The Pronoun Game

Once upon a time, not so long ago and a lifetime ago, Denise had a job where she had to play the pronoun game at work. Those of you who are straight probably wonder what that means. It means that each sentence that referred to me or our family was carefully constructed without “she/her/girlfriend.” It was soul sucking and yet what she had to do in order for comfort. Everyone at her job knew me and us. It was just the forward facing part that was a problem.

I’ve thought a bunch about that since March 27. You see, I have been playing the pronoun game about one of my children. My first born. For those keeping track: Denise gave birth to three–the three oldest. I gave birth to three–the three youngest. The oldest has been referred to here as College Boy, boychild, the prince, and lately as first born.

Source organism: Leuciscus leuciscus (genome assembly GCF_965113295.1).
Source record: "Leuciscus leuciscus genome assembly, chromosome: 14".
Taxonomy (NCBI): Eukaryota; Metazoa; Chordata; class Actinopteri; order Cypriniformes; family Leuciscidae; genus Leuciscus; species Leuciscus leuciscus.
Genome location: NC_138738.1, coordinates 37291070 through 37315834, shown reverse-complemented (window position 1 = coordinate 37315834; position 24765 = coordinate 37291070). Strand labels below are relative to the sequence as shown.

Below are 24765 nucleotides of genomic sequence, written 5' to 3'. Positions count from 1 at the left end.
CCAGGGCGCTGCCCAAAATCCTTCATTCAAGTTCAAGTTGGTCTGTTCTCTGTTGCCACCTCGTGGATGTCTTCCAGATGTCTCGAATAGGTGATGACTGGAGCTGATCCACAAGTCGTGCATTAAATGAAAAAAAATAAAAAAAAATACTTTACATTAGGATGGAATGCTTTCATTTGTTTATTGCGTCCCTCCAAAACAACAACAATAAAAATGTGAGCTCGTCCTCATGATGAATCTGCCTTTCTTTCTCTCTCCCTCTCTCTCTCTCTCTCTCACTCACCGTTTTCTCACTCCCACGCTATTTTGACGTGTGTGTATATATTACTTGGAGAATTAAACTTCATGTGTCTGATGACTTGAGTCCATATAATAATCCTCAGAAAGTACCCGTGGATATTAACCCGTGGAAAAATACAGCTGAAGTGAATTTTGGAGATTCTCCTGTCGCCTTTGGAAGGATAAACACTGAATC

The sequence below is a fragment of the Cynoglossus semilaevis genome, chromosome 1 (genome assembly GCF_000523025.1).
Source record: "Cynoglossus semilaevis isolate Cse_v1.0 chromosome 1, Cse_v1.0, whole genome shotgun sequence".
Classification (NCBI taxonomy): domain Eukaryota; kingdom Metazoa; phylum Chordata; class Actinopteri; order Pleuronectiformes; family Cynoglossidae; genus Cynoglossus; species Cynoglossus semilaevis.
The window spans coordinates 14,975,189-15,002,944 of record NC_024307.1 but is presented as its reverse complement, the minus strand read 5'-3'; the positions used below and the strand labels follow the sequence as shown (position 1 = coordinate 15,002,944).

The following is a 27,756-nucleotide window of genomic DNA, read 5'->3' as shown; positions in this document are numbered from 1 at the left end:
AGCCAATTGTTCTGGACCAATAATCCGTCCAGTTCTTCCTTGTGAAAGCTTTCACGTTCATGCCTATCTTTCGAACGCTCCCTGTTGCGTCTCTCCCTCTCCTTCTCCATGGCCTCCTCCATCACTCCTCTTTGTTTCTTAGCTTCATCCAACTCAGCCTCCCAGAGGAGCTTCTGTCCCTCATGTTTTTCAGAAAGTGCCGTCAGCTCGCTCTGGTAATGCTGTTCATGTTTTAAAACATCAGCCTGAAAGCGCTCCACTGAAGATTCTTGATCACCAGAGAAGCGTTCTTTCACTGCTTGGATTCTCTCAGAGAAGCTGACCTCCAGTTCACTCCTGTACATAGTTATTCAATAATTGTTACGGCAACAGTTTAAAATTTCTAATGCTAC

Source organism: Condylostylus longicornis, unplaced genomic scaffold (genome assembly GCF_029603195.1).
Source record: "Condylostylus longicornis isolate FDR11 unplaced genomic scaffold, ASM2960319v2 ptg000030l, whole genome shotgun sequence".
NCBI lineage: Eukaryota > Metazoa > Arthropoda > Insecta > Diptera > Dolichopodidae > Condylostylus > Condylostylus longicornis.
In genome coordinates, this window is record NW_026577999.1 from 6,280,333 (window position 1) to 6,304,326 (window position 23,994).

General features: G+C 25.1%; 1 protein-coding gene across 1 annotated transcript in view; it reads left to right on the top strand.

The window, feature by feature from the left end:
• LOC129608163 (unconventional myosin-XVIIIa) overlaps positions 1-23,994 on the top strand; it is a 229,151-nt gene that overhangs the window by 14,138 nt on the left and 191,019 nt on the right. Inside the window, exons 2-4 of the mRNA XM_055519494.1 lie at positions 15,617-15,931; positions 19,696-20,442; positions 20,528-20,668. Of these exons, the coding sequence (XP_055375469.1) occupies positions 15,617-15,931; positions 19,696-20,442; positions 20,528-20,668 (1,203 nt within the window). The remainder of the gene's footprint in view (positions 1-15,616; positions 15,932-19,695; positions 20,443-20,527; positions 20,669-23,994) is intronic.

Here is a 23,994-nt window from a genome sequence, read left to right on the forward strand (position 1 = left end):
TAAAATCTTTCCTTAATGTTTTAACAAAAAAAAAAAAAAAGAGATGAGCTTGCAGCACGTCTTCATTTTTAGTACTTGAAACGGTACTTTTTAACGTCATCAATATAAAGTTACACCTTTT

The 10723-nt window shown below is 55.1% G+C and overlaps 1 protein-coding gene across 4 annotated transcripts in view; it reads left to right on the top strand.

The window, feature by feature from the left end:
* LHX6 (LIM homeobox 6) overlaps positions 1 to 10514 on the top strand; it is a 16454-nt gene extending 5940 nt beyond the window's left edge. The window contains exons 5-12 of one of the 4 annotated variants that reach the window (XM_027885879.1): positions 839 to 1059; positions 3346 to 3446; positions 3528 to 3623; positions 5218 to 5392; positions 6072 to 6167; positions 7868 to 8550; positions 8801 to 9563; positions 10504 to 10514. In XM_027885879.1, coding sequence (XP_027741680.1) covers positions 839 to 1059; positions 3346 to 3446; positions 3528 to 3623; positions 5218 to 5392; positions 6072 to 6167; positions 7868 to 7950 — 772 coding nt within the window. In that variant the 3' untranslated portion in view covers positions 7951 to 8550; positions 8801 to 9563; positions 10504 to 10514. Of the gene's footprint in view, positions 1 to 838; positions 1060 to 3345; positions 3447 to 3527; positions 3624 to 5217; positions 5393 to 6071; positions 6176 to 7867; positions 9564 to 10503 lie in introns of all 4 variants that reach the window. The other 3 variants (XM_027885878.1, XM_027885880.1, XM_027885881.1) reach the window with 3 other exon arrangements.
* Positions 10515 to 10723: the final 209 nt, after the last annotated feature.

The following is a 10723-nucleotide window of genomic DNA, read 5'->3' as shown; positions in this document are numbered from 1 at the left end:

Why? Because on March 27 that child texted me. “In other news–surprise, I am trans.” Yes. Instantly. After 20+ years of being the mother of a son, I had another daughter. The sudden change from son to daughter may not seem like that big of a deal. It is still the baby I gave birth to, the one I fell in love with, the one I love still. But, I am no longer a biological mother of a son.

Stop! Right now. Don’t tell me that she is lucky to have such an accepting family. Don’t tell me it is wonderful. Don’t for a second think this is any easier, just because she has queer parents.

No, we didn’t disown her or yell. Ok. That’s who you are, how are you going to handle this?  I changed son to daughter on Facebook (but non one noticed). The child gave me permission to blog that same week, but I didn’t.

The whole mommy thing is hard. (Yes. I know. Far harder to be TG. Got it. That’s her story. Mine is being the mother.)  The name change is hard. The being a different mother is hard. The pronouns–hard to remember. Yes, I’ve had nearly 4 months. Ava (the child’s new name) is not here a lot. College, summer job, adult with friends in town. I will get it.